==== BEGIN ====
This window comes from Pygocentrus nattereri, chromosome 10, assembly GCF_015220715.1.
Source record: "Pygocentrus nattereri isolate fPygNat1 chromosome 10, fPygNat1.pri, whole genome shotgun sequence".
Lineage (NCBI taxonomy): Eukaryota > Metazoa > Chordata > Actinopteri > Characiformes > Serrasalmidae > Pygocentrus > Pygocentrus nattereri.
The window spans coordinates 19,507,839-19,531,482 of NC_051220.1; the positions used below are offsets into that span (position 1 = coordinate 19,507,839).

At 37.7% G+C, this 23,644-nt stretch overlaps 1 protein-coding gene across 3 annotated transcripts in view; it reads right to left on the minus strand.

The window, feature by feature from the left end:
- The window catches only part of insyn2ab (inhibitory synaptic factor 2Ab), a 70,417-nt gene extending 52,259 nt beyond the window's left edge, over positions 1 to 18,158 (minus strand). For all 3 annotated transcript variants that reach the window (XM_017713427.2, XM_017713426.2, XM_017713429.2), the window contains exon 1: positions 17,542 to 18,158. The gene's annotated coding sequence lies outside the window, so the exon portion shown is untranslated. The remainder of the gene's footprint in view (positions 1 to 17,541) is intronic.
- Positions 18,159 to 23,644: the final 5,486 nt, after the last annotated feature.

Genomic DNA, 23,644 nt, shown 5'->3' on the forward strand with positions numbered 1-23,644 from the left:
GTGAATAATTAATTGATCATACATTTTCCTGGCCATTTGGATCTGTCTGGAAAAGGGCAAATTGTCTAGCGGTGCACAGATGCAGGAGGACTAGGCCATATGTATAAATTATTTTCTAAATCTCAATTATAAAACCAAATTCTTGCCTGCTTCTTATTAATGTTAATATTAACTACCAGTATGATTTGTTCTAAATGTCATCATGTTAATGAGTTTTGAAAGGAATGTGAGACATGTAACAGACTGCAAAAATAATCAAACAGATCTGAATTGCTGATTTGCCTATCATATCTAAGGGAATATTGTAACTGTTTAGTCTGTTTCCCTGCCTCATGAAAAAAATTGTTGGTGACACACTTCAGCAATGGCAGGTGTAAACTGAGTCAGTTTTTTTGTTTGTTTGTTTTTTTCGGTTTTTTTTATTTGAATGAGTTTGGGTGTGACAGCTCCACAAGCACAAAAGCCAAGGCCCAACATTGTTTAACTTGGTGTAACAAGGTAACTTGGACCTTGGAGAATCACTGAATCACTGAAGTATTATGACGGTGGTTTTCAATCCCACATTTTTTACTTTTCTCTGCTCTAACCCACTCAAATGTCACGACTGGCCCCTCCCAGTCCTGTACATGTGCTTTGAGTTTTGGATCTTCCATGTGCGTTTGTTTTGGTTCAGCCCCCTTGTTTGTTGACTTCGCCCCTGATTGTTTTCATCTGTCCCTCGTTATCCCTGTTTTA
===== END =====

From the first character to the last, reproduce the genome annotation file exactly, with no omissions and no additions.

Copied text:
This window comes from Pygocentrus nattereri, chromosome 10, assembly GCF_015220715.1.
Source record: "Pygocentrus nattereri isolate fPygNat1 chromosome 10, fPygNat1.pri, whole genome shotgun sequence".
Lineage (NCBI taxonomy): Eukaryota > Metazoa > Chordata > Actinopteri > Characiformes > Serrasalmidae > Pygocentrus > Pygocentrus nattereri.
The window spans coordinates 19,507,839-19,531,482 of NC_051220.1; the positions used below are offsets into that span (position 1 = coordinate 19,507,839).

At 37.7% G+C, this 23,644-nt stretch overlaps 1 protein-coding gene across 3 annotated transcripts in view; it reads right to left on the minus strand.

The window, feature by feature from the left end:
- The window catches only part of insyn2ab (inhibitory synaptic factor 2Ab), a 70,417-nt gene extending 52,259 nt beyond the window's left edge, over positions 1 to 18,158 (minus strand). For all 3 annotated transcript variants that reach the window (XM_017713427.2, XM_017713426.2, XM_017713429.2), the window contains exon 1: positions 17,542 to 18,158. The gene's annotated coding sequence lies outside the window, so the exon portion shown is untranslated. The remainder of the gene's footprint in view (positions 1 to 17,541) is intronic.
- Positions 18,159 to 23,644: the final 5,486 nt, after the last annotated feature.

Genomic DNA, 23,644 nt, shown 5'->3' on the forward strand with positions numbered 1-23,644 from the left:
GTGAATAATTAATTGATCATACATTTTCCTGGCCATTTGGATCTGTCTGGAAAAGGGCAAATTGTCTAGCGGTGCACAGATGCAGGAGGACTAGGCCATATGTATAAATTATTTTCTAAATCTCAATTATAAAACCAAATTCTTGCCTGCTTCTTATTAATGTTAATATTAACTACCAGTATGATTTGTTCTAAATGTCATCATGTTAATGAGTTTTGAAAGGAATGTGAGACATGTAACAGACTGCAAAAATAATCAAACAGATCTGAATTGCTGATTTGCCTATCATATCTAAGGGAATATTGTAACTGTTTAGTCTGTTTCCCTGCCTCATGAAAAAAATTGTTGGTGACACACTTCAGCAATGGCAGGTGTAAACTGAGTCAGTTTTTTTGTTTGTTTGTTTTTTTCGGTTTTTTTTATTTGAATGAGTTTGGGTGTGACAGCTCCACAAGCACAAAAGCCAAGGCCCAACATTGTTTAACTTGGTGTAACAAGGTAACTTGGACCTTGGAGAATCACTGAATCACTGAAGTATTATGACGGTGGTTTTCAATCCCACATTTTTTACTTTTCTCTGCTCTAACCCACTCAAATGTCACGACTGGCCCCTCCCAGTCCTGTACATGTGCTTTGAGTTTTGGATCTTCCATGTGCGTTTGTTTTGGTTCAGCCCCCTTGTTTGTTGACTTCGCCCCTGATTGTTTTCATCTGTCCCTCGTTATCCCTGTTTTA